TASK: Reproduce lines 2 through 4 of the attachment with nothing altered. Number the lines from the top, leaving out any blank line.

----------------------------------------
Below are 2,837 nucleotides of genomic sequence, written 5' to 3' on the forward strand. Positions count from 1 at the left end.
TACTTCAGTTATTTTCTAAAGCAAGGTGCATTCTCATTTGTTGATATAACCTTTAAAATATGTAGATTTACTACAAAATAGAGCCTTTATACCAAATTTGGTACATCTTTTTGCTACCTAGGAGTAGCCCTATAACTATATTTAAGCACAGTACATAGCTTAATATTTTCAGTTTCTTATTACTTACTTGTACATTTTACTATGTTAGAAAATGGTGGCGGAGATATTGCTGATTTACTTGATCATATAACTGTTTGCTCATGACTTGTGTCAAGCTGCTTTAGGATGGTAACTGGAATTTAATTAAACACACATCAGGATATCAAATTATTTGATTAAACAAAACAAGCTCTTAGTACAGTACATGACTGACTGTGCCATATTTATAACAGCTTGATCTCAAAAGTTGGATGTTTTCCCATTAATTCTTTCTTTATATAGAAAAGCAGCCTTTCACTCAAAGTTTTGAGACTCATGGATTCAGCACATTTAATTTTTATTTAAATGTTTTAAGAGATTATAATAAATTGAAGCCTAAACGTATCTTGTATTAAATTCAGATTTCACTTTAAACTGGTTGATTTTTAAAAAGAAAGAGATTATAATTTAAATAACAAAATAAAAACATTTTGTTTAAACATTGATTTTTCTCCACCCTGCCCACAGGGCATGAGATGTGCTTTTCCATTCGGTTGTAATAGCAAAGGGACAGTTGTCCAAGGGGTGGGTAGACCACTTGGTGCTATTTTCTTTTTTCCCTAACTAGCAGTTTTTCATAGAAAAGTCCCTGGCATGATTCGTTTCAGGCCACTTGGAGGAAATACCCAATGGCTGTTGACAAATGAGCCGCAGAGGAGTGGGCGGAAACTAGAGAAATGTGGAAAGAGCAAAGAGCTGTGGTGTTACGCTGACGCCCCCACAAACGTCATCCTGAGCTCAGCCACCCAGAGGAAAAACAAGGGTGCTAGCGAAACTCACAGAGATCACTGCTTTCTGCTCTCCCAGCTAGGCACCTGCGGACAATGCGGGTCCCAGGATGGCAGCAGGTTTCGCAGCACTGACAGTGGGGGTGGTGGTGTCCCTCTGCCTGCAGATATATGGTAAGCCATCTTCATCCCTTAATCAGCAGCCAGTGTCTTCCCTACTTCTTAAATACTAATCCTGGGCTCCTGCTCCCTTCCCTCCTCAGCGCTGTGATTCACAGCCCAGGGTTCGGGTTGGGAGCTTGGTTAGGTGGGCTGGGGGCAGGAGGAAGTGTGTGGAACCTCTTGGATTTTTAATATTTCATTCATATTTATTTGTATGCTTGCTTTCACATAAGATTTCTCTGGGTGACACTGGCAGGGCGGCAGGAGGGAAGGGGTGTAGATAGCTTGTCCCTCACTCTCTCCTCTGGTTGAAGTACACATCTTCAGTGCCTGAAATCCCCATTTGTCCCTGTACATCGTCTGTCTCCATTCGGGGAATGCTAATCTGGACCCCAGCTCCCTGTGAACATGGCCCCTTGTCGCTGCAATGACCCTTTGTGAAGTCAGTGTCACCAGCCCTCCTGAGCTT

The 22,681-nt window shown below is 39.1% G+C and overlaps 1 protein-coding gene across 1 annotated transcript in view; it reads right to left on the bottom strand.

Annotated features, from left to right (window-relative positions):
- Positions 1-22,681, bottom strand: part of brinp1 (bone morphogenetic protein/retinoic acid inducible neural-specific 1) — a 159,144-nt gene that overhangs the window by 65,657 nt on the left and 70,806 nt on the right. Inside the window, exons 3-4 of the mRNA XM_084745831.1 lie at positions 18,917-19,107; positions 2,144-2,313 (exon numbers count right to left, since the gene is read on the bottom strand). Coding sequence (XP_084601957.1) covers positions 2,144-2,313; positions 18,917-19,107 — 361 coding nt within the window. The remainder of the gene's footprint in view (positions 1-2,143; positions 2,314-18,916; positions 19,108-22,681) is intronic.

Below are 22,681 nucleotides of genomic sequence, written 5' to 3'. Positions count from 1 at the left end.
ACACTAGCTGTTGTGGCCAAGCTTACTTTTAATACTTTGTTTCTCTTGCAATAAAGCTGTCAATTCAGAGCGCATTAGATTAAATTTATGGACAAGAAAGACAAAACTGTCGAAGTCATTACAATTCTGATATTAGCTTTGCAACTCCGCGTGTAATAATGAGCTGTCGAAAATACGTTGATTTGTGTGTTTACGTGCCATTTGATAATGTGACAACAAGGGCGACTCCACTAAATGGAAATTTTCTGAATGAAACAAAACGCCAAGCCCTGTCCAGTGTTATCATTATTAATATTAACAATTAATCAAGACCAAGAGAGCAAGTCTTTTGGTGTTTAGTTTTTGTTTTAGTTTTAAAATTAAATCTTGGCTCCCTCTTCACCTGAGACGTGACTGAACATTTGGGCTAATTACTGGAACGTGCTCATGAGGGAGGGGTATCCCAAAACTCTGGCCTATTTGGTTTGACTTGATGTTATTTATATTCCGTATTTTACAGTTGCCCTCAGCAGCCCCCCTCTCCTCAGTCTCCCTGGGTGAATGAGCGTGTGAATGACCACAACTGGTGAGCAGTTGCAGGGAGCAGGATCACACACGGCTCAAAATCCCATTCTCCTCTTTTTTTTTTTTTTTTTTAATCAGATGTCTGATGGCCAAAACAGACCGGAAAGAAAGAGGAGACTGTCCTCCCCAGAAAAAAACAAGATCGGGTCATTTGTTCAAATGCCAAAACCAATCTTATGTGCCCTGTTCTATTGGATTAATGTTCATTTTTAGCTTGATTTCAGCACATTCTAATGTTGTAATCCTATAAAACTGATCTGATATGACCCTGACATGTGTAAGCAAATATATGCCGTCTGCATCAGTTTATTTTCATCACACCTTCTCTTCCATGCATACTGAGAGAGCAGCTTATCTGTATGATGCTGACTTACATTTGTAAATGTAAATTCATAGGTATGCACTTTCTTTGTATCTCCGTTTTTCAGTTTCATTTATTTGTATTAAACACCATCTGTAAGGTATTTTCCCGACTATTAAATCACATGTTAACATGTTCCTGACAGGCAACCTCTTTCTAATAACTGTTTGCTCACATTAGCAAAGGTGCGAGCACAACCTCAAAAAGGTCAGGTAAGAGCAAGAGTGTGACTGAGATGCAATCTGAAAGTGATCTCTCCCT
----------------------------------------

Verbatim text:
TACTTCAGTTATTTTCTAAAGCAAGGTGCATTCTCATTTGTTGATATAACCTTTAAAATATGTAGATTTACTACAAAATAGAGCCTTTATACCAAATTTGGTACATCTTTTTGCTACCTAGGAGTAGCCCTATAACTATATTTAAGCACAGTACATAGCTTAATATTTTCAGTTTCTTATTACTTACTTGTACATTTTACTATGTTAGAAAATGGTGGCGGAGATATTGCTGATTTACTTGATCATATAACTGTTTGCTCATGACTTGTGTCAAGCTGCTTTAGGATGGTAACTGGAATTTAATTAAACACACATCAGGATATCAAATTATTTGATTAAACAAAACAAGCTCTTAGTACAGTACATGACTGACTGTGCCATATTTATAACAGCTTGATCTCAAAAGTTGGATGTTTTCCCATTAATTCTTTCTTTATATAGAAAAGCAGCCTTTCACTCAAAGTTTTGAGACTCATGGATTCAGCACATTTAATTTTTATTTAAATGTTTTAAGAGATTATAATAAATTGAAGCCTAAACGTATCTTGTATTAAATTCAGATTTCACTTTAAACTGGTTGATTTTTAAAAAGAAAGAGATTATAATTTAAATAACAAAATAAAAACATTTTGTTTAAACATTGATTTTTCTCCACCCTGCCCACAGGGCATGAGATGTGCTTTTCCATTCGGTTGTAATAGCAAAGGGACAGTTGTCCAAGGGGTGGGTAGACCACTTGGTGCTATTTTCTTTTTTCCCTAACTAGCAGTTTTTCATAGAAAAGTCCCTGGCATGATTCGTTTCAGGCCACTTGGAGGAAATACCCAATGGCTGTTGACAAATGAGCCGCAGAGGAGTGGGCGGAAACTAGAGAAATGTGGAAAGAGCAAAGAGCTGTGGTGTTACGCTGACGCCCCCACAAACGTCATCCTGAGCTCAGCCACCCAGAGGAAAAACAAGGGTGCTAGCGAAACTCACAGAGATCACTGCTTTCTGCTCTCCCAGCTAGGCACCTGCGGACAATGCGGGTCCCAGGATGGCAGCAGGTTTCGCAGCACTGACAGTGGGGGTGGTGGTGTCCCTCTGCCTGCAGATATATGGTAAGCCATCTTCATCCCTTAATCAGCAGCCAGTGTCTTCCCTACTTCTTAAATACTAATCCTGGGCTCCTGCTCCCTTCCCTCCTCAGCGCTGTGATTCACAGCCCAGGGTTCGGGTTGGGAGCTTGGTTAGGTGGGCTGGGGGCAGGAGGAAGTGTGTGGAACCTCTTGGATTTTTAATATTTCATTCATATTTATTTGTATGCTTGCTTTCACATAAGATTTCTCTGGGTGACACTGGCAGGGCGGCAGGAGGGAAGGGGTGTAGATAGCTTGTCCCTCACTCTCTCCTCTGGTTGAAGTACACATCTTCAGTGCCTGAAATCCCCATTTGTCCCTGTACATCGTCTGTCTCCATTCGGGGAATGCTAATCTGGACCCCAGCTCCCTGTGAACATGGCCCCTTGTCGCTGCAATGACCCTTTGTGAAGTCAGTGTCACCAGCCCTCCTGAGCTT

The 22,681-nt window shown below is 39.1% G+C and overlaps 1 protein-coding gene across 1 annotated transcript in view; it reads right to left on the bottom strand.

Annotated features, from left to right (window-relative positions):